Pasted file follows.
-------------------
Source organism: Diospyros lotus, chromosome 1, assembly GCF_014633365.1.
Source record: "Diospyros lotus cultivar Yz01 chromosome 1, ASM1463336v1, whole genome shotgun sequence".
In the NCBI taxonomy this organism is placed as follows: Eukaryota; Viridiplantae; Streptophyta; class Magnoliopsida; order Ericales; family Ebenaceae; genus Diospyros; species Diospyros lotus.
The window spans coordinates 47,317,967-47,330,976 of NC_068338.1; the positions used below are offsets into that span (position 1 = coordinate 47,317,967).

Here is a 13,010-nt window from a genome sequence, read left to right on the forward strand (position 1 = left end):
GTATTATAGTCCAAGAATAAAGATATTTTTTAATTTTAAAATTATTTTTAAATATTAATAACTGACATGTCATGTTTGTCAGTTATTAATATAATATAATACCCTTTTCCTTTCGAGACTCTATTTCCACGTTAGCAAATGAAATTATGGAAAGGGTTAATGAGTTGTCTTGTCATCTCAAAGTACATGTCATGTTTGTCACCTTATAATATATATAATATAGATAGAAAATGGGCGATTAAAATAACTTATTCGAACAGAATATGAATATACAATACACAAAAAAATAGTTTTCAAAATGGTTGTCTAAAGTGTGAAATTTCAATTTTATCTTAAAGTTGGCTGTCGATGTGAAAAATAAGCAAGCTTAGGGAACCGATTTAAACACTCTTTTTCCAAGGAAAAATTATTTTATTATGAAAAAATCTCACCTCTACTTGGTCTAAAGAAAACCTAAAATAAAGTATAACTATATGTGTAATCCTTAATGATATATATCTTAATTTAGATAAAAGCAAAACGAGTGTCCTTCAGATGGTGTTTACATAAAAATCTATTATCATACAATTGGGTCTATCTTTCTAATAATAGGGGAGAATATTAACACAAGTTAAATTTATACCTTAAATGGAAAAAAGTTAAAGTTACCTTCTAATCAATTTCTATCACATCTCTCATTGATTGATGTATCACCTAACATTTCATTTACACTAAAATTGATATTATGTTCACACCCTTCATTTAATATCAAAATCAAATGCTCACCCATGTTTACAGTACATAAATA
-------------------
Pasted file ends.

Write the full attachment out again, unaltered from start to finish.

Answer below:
Source organism: Diospyros lotus, chromosome 1, assembly GCF_014633365.1.
Source record: "Diospyros lotus cultivar Yz01 chromosome 1, ASM1463336v1, whole genome shotgun sequence".
In the NCBI taxonomy this organism is placed as follows: Eukaryota; Viridiplantae; Streptophyta; class Magnoliopsida; order Ericales; family Ebenaceae; genus Diospyros; species Diospyros lotus.
The window spans coordinates 47,317,967-47,330,976 of NC_068338.1; the positions used below are offsets into that span (position 1 = coordinate 47,317,967).

Here is a 13,010-nt window from a genome sequence, read left to right on the forward strand (position 1 = left end):
GTATTATAGTCCAAGAATAAAGATATTTTTTAATTTTAAAATTATTTTTAAATATTAATAACTGACATGTCATGTTTGTCAGTTATTAATATAATATAATACCCTTTTCCTTTCGAGACTCTATTTCCACGTTAGCAAATGAAATTATGGAAAGGGTTAATGAGTTGTCTTGTCATCTCAAAGTACATGTCATGTTTGTCACCTTATAATATATATAATATAGATAGAAAATGGGCGATTAAAATAACTTATTCGAACAGAATATGAATATACAATACACAAAAAAATAGTTTTCAAAATGGTTGTCTAAAGTGTGAAATTTCAATTTTATCTTAAAGTTGGCTGTCGATGTGAAAAATAAGCAAGCTTAGGGAACCGATTTAAACACTCTTTTTCCAAGGAAAAATTATTTTATTATGAAAAAATCTCACCTCTACTTGGTCTAAAGAAAACCTAAAATAAAGTATAACTATATGTGTAATCCTTAATGATATATATCTTAATTTAGATAAAAGCAAAACGAGTGTCCTTCAGATGGTGTTTACATAAAAATCTATTATCATACAATTGGGTCTATCTTTCTAATAATAGGGGAGAATATTAACACAAGTTAAATTTATACCTTAAATGGAAAAAAGTTAAAGTTACCTTCTAATCAATTTCTATCACATCTCTCATTGATTGATGTATCACCTAACATTTCATTTACACTAAAATTGATATTATGTTCACACCCTTCATTTAATATCAAAATCAAATGCTCACCCATGTTTACAGTACATAAATA